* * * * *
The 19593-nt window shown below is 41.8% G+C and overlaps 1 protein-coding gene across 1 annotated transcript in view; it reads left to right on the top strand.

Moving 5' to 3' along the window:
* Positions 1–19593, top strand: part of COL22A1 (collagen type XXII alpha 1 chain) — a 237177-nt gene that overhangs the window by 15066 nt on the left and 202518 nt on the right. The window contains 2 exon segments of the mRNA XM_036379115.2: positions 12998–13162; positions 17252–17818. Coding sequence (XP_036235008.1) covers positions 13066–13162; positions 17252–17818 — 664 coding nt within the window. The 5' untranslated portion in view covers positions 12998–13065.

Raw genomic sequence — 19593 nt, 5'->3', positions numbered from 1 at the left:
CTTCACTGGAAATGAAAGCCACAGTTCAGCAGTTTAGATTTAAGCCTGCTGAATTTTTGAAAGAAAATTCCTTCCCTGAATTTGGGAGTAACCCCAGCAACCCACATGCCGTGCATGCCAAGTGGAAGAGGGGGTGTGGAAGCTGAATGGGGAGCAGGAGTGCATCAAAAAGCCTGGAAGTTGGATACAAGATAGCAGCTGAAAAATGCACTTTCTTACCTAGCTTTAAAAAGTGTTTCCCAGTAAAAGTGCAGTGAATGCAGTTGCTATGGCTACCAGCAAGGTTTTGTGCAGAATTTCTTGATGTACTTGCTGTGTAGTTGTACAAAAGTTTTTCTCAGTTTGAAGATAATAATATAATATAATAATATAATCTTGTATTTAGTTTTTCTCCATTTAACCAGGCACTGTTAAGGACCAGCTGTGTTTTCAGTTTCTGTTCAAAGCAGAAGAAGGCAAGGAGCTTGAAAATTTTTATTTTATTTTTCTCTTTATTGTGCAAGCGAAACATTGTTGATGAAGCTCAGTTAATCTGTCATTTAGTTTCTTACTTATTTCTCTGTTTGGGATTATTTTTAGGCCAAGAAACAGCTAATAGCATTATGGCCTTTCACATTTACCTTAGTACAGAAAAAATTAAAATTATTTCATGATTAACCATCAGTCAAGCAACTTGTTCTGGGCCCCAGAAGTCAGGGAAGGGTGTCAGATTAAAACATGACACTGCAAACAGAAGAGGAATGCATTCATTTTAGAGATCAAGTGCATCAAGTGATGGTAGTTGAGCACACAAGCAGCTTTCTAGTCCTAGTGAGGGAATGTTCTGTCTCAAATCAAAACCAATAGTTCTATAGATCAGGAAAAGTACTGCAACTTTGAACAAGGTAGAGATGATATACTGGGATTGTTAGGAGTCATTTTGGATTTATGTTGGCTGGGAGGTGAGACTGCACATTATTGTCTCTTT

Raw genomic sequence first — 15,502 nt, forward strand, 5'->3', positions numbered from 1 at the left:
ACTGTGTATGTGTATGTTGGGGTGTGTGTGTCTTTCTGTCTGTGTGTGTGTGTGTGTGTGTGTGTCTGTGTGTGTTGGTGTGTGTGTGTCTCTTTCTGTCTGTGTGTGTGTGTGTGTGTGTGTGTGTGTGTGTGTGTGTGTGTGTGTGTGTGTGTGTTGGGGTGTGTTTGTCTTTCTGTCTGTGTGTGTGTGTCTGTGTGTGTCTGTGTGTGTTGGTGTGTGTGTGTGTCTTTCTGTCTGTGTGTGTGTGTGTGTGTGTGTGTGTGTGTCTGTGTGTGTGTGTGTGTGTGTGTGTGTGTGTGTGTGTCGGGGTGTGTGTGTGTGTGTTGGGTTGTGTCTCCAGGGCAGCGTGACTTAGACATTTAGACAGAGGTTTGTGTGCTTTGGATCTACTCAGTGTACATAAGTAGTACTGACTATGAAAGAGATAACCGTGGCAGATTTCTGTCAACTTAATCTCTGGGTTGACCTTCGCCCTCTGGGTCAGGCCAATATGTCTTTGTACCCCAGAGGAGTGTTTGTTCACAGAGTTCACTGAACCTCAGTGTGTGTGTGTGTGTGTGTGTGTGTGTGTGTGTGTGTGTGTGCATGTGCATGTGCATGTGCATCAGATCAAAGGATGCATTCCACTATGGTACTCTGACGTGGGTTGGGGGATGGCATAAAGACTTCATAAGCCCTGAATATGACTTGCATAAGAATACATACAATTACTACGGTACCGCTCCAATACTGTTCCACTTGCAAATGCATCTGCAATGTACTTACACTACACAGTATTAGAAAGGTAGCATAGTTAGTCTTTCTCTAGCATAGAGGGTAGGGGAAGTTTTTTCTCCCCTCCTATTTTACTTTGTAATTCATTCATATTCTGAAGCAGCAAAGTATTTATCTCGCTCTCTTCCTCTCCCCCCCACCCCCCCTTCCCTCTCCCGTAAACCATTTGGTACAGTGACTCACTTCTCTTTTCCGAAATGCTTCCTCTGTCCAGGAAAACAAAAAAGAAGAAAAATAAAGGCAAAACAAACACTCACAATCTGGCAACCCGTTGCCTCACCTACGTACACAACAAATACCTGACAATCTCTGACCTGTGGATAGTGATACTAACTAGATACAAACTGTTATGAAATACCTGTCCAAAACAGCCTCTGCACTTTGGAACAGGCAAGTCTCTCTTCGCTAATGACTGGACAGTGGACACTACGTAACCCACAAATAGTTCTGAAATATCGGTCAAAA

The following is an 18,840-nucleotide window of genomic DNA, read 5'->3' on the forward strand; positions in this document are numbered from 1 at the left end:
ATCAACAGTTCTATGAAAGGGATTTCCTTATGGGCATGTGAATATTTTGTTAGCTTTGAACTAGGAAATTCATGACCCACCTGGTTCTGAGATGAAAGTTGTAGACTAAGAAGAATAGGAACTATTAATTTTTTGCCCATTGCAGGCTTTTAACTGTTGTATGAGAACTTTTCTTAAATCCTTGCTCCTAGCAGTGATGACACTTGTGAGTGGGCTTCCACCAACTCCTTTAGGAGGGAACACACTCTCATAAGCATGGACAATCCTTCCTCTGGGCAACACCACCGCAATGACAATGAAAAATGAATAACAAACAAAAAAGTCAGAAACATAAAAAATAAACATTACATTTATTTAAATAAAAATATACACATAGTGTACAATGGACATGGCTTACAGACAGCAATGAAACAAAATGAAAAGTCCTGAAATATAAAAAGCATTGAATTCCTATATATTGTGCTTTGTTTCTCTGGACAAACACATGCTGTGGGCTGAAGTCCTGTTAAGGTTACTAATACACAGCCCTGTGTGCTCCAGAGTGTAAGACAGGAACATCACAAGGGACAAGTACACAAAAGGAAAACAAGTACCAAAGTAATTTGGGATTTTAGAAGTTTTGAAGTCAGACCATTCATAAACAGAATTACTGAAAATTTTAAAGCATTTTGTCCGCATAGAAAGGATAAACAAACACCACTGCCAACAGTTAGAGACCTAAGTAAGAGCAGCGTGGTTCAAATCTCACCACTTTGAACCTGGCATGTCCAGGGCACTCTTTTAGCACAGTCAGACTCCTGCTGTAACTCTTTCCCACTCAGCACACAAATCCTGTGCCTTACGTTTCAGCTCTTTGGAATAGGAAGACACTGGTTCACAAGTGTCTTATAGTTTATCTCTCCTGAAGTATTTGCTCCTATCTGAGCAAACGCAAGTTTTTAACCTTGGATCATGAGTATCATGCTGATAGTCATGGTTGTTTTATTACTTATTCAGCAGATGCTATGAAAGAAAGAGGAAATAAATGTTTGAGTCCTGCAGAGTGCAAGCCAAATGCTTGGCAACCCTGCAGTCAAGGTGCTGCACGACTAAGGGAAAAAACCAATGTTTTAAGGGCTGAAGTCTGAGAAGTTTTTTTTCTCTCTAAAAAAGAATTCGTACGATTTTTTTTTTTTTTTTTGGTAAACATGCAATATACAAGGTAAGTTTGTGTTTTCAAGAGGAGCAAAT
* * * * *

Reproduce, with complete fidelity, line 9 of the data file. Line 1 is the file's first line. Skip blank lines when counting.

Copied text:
ATCAACAGTTCTATGAAAGGGATTTCCTTATGGGCATGTGAATATTTTGTTAGCTTTGAACTAGGAAATTCATGACCCACCTGGTTCTGAGATGAAAGTTGTAGACTAAGAAGAATAGGAACTATTAATTTTTTGCCCATTGCAGGCTTTTAACTGTTGTATGAGAACTTTTCTTAAATCCTTGCTCCTAGCAGTGATGACACTTGTGAGTGGGCTTCCACCAACTCCTTTAGGAGGGAACACACTCTCATAAGCATGGACAATCCTTCCTCTGGGCAACACCACCGCAATGACAATGAAAAATGAATAACAAACAAAAAAGTCAGAAACATAAAAAATAAACATTACATTTATTTAAATAAAAATATACACATAGTGTACAATGGACATGGCTTACAGACAGCAATGAAACAAAATGAAAAGTCCTGAAATATAAAAAGCATTGAATTCCTATATATTGTGCTTTGTTTCTCTGGACAAACACATGCTGTGGGCTGAAGTCCTGTTAAGGTTACTAATACACAGCCCTGTGTGCTCCAGAGTGTAAGACAGGAACATCACAAGGGACAAGTACACAAAAGGAAAACAAGTACCAAAGTAATTTGGGATTTTAGAAGTTTTGAAGTCAGACCATTCATAAACAGAATTACTGAAAATTTTAAAGCATTTTGTCCGCATAGAAAGGATAAACAAACACCACTGCCAACAGTTAGAGACCTAAGTAAGAGCAGCGTGGTTCAAATCTCACCACTTTGAACCTGGCATGTCCAGGGCACTCTTTTAGCACAGTCAGACTCCTGCTGTAACTCTTTCCCACTCAGCACACAAATCCTGTGCCTTACGTTTCAGCTCTTTGGAATAGGAAGACACTGGTTCACAAGTGTCTTATAGTTTATCTCTCCTGAAGTATTTGCTCCTATCTGAGCAAACGCAAGTTTTTAACCTTGGATCATGAGTATCATGCTGATAGTCATGGTTGTTTTATTACTTATTCAGCAGATGCTATGAAAGAAAGAGGAAATAAATGTTTGAGTCCTGCAGAGTGCAAGCCAAATGCTTGGCAACCCTGCAGTCAAGGTGCTGCACGACTAAGGGAAAAAACCAATGTTTTAAGGGCTGAAGTCTGAGAAGTTTTTTTTCTCTCTAAAAAAGAATTCGTACGATTTTTTTTTTTTTTTTTGGTAAACATGCAATATACAAGGTAAGTTTGTGTTTTCAAGAGGAGCAAAT